As well as keeping them busy, the auto parts sector is responsible for some of Intex’s most complex tooling projects. “We recently designed and developed a complete two-shot rotary component tool that had to satisfy global platform requirements,” Spencer said. “The tooling complexity and part design was one of our more significant engineering project challenges, with a goal of complete part production and assembly process of less than 40 seconds in cycle time efficiencies.” A second challenging project was for a compression set fabric overmolded plastic wheel liner. “We had only eight weeks to engineer the part, build two aluminum tools, and deliver it to the customer — which we did, on time and on budget,” Spencer said.
It helps that Intex has no qualms about aluminum tooling. “We’re comfortable working with all of the aluminum alloys, including QC-10,” Spencer continued. “But most of our molds are still cut from traditional steel, such as P20 and the hardened materials for running filled engineering resins.”
At the risk of overstating it, Intex is busy. The company’s recent projects range from an overmolded microscreen running in a 40-ton rotary press to the aforementioned compression set fabric overmolded plastic wheel liner, which was a 2-cavity tool running in a 1,500-ton press. And they’re busy in part, they believe, because the owners’ and employees’ wide-ranging experiences have given them a blueprint for what to do and — just as importantly — for what not to do. “We’ve laid out our manufacturing facility so that it has engineering at the front of the plant, a CAM programming office next, followed by viewers on the plant floor where the toolmakers can see the tools,” Hoeflich said. “If they have any questions about the tooling — what they’re building, the sizes they require — they can actually go into the solid model itself and retrieve a dimension.”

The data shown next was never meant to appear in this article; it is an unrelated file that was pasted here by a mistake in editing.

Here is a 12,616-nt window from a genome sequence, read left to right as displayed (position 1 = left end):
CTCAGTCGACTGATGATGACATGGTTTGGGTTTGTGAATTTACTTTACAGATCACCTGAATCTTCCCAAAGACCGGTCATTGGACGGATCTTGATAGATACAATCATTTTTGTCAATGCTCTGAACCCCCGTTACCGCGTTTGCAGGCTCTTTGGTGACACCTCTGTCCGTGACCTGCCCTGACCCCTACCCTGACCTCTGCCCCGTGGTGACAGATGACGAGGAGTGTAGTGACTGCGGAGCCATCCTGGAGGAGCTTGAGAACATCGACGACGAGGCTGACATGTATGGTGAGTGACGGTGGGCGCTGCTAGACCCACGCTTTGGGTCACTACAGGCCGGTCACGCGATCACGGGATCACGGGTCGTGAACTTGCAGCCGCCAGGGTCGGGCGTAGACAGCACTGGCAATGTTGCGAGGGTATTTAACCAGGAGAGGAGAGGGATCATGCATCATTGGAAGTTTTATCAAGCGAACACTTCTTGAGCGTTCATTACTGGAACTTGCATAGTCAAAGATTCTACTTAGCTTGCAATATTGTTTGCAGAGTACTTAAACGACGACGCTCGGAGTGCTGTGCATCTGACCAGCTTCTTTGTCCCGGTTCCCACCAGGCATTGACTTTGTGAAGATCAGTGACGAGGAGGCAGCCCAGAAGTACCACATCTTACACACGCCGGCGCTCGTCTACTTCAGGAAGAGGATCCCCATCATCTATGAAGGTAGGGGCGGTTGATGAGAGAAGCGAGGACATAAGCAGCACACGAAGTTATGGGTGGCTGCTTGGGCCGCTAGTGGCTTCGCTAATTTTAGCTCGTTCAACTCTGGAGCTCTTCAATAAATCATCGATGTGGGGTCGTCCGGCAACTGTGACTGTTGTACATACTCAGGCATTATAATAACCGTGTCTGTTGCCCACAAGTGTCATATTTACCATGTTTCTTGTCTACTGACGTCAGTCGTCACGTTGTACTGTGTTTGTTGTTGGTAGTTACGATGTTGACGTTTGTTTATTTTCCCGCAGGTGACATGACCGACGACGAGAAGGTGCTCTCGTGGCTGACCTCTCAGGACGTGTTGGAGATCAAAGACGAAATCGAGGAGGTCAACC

And on the what-not-to-do front, the company has put a lot of lessons-learned into its business philosophy. “We’ve taken the better aspects of our collective experiences and used them to plan for how to move forward,” Spencer said. “The chief lesson we’ve learned is that you can’t be stagnant — you have to move beyond doing the simple tools. If a tool is easy to build, the odds are that it’s being built cheaper offshore.”
In other words, if it’s being built in Canada, it’s by definition complicated. Not that there’s anything necessarily wrong with that. “It’s a different world for tooling suppliers than it was 20 years ago, and this is offering new opportunities for Canadian shops,” Hoeflich said. “Many customers are now looking for a shop that can bring product development expertise to the table. This is the approach that Intex takes to tooling, and it’s an area where we believe we excel: what does the customer need, what challenge has to be solved, and how do we provide the solution?”
Sounds like a good way to take root in scorched economic earth.